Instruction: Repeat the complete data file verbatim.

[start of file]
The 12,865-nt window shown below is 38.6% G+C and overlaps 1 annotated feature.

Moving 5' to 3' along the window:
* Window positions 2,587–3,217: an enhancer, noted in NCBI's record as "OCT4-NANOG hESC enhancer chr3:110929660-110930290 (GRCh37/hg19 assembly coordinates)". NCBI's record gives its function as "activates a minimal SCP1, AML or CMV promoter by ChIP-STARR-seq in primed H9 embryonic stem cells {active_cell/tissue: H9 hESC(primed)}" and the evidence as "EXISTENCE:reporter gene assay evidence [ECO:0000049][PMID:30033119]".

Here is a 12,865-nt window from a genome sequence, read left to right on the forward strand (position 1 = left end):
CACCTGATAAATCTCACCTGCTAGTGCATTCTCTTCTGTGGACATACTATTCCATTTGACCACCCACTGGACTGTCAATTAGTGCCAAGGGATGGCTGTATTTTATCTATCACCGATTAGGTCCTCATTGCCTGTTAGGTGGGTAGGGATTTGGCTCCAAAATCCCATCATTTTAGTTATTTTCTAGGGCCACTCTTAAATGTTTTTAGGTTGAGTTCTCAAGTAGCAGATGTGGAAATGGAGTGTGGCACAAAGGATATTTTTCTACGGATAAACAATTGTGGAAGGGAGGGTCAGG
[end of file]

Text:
The 12,865-nt window shown below is 38.6% G+C and overlaps 1 annotated feature.

Moving 5' to 3' along the window:
* Window positions 2,587–3,217: an enhancer, noted in NCBI's record as "OCT4-NANOG hESC enhancer chr3:110929660-110930290 (GRCh37/hg19 assembly coordinates)". NCBI's record gives its function as "activates a minimal SCP1, AML or CMV promoter by ChIP-STARR-seq in primed H9 embryonic stem cells {active_cell/tissue: H9 hESC(primed)}" and the evidence as "EXISTENCE:reporter gene assay evidence [ECO:0000049][PMID:30033119]".

Here is a 12,865-nt window from a genome sequence, read left to right on the forward strand (position 1 = left end):
CACCTGATAAATCTCACCTGCTAGTGCATTCTCTTCTGTGGACATACTATTCCATTTGACCACCCACTGGACTGTCAATTAGTGCCAAGGGATGGCTGTATTTTATCTATCACCGATTAGGTCCTCATTGCCTGTTAGGTGGGTAGGGATTTGGCTCCAAAATCCCATCATTTTAGTTATTTTCTAGGGCCACTCTTAAATGTTTTTAGGTTGAGTTCTCAAGTAGCAGATGTGGAAATGGAGTGTGGCACAAAGGATATTTTTCTACGGATAAACAATTGTGGAAGGGAGGGTCAGG